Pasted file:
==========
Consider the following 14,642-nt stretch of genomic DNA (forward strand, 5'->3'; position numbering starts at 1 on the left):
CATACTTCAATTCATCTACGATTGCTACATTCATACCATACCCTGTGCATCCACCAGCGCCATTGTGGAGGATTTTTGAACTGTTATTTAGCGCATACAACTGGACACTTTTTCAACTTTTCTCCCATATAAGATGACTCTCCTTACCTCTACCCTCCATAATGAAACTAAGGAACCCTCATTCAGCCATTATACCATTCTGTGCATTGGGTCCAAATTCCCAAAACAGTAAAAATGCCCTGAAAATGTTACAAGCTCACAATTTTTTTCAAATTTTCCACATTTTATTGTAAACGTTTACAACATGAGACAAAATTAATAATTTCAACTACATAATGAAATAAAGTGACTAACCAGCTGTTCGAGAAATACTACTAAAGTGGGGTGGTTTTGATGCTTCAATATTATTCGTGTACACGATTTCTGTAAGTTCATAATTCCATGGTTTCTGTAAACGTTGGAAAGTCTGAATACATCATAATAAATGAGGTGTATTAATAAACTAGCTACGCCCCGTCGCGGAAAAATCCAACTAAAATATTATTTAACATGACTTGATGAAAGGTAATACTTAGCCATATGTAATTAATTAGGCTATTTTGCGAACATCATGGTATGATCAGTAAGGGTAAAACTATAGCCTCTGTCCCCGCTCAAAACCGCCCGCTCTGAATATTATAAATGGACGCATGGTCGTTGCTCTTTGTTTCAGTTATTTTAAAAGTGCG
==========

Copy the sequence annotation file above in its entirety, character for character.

Consider the following 14,642-nt stretch of genomic DNA (forward strand, 5'->3'; position numbering starts at 1 on the left):
CATACTTCAATTCATCTACGATTGCTACATTCATACCATACCCTGTGCATCCACCAGCGCCATTGTGGAGGATTTTTGAACTGTTATTTAGCGCATACAACTGGACACTTTTTCAACTTTTCTCCCATATAAGATGACTCTCCTTACCTCTACCCTCCATAATGAAACTAAGGAACCCTCATTCAGCCATTATACCATTCTGTGCATTGGGTCCAAATTCCCAAAACAGTAAAAATGCCCTGAAAATGTTACAAGCTCACAATTTTTTTCAAATTTTCCACATTTTATTGTAAACGTTTACAACATGAGACAAAATTAATAATTTCAACTACATAATGAAATAAAGTGACTAACCAGCTGTTCGAGAAATACTACTAAAGTGGGGTGGTTTTGATGCTTCAATATTATTCGTGTACACGATTTCTGTAAGTTCATAATTCCATGGTTTCTGTAAACGTTGGAAAGTCTGAATACATCATAATAAATGAGGTGTATTAATAAACTAGCTACGCCCCGTCGCGGAAAAATCCAACTAAAATATTATTTAACATGACTTGATGAAAGGTAATACTTAGCCATATGTAATTAATTAGGCTATTTTGCGAACATCATGGTATGATCAGTAAGGGTAAAACTATAGCCTCTGTCCCCGCTCAAAACCGCCCGCTCTGAATATTATAAATGGACGCATGGTCGTTGCTCTTTGTTTCAGTTATTTTAAAAGTGCG